But is their claim valid?
Hardly. The team that made the soft-tissue discovery propose a set of mechanisms and processes that could enable DNA to survive for 75 million years. All it takes is the just-right set of conditions and a sequence of well-timed, just-right events all coming together in the just-right way and DNA will persist in fossil remains.
Baby Dinosaur Discovery
The team of paleontologists who made this discovery—co-led by Mary Schweitzer at North Carolina State University and Alida M. Bailleul of the Chinese Academy of Sciences—unwittingly stumbled upon these DNA remnants as part of another study. They were investigating pieces of fossilized skull and leg fragments of a juvenile Hypacrosaurus recovered from a nesting site. Because of the dinosaur’s young age, the researchers hoped to extend the current understanding of dinosaur growth by carrying out a detailed microscopic characterization of these fossil pieces. In one of the skull fragments they observed well-defined and well-preserved calcified cartilage that was part of a growth plate when the juvenile was alive.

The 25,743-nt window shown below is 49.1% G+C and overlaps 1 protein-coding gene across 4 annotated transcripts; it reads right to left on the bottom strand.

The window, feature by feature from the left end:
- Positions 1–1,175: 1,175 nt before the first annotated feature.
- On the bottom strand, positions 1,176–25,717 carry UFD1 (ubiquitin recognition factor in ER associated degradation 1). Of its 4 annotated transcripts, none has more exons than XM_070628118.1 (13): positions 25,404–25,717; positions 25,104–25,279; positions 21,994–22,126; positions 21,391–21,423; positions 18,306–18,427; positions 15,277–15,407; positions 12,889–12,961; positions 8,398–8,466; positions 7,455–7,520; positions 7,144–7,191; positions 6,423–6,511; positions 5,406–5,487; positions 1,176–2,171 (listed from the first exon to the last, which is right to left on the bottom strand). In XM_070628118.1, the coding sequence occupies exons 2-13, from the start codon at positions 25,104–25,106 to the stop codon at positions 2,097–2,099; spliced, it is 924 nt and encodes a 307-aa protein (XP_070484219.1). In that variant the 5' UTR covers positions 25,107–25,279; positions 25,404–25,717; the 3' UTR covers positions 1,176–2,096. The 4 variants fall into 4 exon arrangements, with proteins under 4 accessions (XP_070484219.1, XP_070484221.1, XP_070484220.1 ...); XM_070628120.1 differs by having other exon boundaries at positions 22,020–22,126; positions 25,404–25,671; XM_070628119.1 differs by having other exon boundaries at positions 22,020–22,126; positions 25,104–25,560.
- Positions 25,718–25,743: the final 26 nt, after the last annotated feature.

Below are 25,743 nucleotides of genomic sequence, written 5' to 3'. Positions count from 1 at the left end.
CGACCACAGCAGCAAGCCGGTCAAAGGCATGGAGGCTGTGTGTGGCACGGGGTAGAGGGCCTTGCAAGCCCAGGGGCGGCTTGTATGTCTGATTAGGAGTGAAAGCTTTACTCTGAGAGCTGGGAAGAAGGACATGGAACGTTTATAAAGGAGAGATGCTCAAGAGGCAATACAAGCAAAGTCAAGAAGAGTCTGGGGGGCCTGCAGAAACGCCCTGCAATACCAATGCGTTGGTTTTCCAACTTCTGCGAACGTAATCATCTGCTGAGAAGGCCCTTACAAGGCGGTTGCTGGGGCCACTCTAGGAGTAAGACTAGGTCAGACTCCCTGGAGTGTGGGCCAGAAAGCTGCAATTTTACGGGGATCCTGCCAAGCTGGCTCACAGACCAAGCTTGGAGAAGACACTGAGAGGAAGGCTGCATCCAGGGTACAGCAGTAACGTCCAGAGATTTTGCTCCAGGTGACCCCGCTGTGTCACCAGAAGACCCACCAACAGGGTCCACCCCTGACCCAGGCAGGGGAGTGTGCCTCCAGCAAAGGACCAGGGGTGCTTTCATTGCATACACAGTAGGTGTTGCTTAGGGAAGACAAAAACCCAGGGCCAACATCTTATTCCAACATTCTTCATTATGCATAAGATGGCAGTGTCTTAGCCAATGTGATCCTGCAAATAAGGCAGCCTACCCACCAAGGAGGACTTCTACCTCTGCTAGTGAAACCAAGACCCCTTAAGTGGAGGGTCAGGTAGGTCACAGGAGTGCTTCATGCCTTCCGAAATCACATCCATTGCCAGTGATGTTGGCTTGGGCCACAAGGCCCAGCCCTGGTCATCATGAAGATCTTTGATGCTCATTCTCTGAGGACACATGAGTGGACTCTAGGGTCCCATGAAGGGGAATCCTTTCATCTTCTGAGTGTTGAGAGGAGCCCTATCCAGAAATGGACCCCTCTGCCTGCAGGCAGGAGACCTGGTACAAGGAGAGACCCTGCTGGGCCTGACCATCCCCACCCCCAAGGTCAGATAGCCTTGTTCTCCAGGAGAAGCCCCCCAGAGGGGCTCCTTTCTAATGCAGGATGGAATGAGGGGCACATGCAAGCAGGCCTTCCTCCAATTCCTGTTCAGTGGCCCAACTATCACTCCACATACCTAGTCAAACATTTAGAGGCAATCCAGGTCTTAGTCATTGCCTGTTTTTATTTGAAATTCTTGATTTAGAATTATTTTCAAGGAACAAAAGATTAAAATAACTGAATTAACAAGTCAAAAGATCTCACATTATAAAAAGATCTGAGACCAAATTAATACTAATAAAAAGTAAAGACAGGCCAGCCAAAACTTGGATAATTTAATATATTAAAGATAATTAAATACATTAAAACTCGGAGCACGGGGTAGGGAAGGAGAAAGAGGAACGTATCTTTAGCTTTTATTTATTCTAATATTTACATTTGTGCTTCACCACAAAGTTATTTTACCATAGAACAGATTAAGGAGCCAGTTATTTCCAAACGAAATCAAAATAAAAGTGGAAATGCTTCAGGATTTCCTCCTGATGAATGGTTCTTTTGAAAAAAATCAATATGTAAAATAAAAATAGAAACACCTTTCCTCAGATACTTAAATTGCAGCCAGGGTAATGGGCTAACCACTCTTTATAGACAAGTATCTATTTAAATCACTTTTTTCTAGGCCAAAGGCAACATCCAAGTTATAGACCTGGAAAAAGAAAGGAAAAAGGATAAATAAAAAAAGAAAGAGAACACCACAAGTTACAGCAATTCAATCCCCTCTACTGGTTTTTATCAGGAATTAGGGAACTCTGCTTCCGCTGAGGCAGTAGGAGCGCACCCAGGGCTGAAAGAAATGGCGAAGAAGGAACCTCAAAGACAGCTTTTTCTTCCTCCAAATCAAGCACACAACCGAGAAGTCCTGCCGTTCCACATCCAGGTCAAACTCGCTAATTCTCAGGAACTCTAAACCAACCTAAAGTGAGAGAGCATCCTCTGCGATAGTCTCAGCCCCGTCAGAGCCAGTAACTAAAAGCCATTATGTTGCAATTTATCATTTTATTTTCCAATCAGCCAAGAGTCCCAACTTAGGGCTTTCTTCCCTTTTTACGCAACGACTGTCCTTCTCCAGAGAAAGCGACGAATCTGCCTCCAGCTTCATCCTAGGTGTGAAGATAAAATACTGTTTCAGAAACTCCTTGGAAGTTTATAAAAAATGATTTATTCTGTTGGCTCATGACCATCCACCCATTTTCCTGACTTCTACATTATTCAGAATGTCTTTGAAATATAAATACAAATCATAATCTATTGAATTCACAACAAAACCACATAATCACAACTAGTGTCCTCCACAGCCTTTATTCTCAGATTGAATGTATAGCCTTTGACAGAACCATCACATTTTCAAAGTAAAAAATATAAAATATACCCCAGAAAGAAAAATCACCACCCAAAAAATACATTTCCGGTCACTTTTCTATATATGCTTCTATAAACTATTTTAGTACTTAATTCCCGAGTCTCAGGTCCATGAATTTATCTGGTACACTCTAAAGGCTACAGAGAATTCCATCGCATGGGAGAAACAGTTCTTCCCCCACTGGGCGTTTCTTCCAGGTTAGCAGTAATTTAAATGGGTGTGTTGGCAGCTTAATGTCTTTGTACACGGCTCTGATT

A growth plate is a region in a growing skeleton where bone replaces cartilage. At this chondro-osseous junction, chondrocytes (cells found in cartilage) can be found within lacunae (spaces in the matrix of bone tissues). Here, chondrocyte cells secrete an extracellular matrix made up of type II collagen and glucosamine glycans. These cells rapidly divide and grow (a condition called hypertrophy). Eventually, the cells die, leaving the lacunae empty. Afterwards, bone fills in the cavities.
The team of paleontologists detected lacunae in the translucent, well-preserved cartilage of the dinosaur skull fragment. A more careful examination of the spaces revealed several cell-like structures sharing the same lacunae. The team interpreted these cell-like structures as the remnants of chondrocytes. In some instances, the cell-like structures appeared to be doublets, presumably resulting from the final stages of cell division. In the doublets, they observed darker regions that appeared to be the remnants of nuclei and, within the nuclei, dark colored materials that were elongated and aligned to mirror each other. They interpreted these features as the leftover remnants of chromosomes, which would form condensed structure during the later stages of cell division.
Given the remarkable degree of preservation, the investigators wondered if any biomolecular remnants persisted within these microscopic structures. To test this idea, they exposed a piece of the fossil to Alcian blue, a dye that stains cartilage of extant animals. The fact that the fossilized cartilage picked up the stain indicated to the research team that soft tissue materials still persisted in the fossils.